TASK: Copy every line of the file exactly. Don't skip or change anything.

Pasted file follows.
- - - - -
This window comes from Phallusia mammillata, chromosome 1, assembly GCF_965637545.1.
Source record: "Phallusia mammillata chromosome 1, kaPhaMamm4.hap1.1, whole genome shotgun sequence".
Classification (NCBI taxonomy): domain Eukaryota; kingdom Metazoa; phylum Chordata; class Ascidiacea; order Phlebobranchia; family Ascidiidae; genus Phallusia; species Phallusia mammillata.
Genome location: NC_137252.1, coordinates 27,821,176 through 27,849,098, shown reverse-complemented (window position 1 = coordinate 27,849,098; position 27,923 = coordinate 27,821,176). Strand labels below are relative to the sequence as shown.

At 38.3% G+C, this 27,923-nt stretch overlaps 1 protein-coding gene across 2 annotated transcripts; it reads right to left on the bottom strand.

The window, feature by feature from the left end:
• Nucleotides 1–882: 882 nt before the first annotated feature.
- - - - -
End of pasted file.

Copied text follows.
This window comes from Phallusia mammillata, chromosome 1, assembly GCF_965637545.1.
Source record: "Phallusia mammillata chromosome 1, kaPhaMamm4.hap1.1, whole genome shotgun sequence".
Classification (NCBI taxonomy): domain Eukaryota; kingdom Metazoa; phylum Chordata; class Ascidiacea; order Phlebobranchia; family Ascidiidae; genus Phallusia; species Phallusia mammillata.
Genome location: NC_137252.1, coordinates 27,821,176 through 27,849,098, shown reverse-complemented (window position 1 = coordinate 27,849,098; position 27,923 = coordinate 27,821,176). Strand labels below are relative to the sequence as shown.

At 38.3% G+C, this 27,923-nt stretch overlaps 1 protein-coding gene across 2 annotated transcripts; it reads right to left on the bottom strand.

The window, feature by feature from the left end:
• Nucleotides 1–882: 882 nt before the first annotated feature.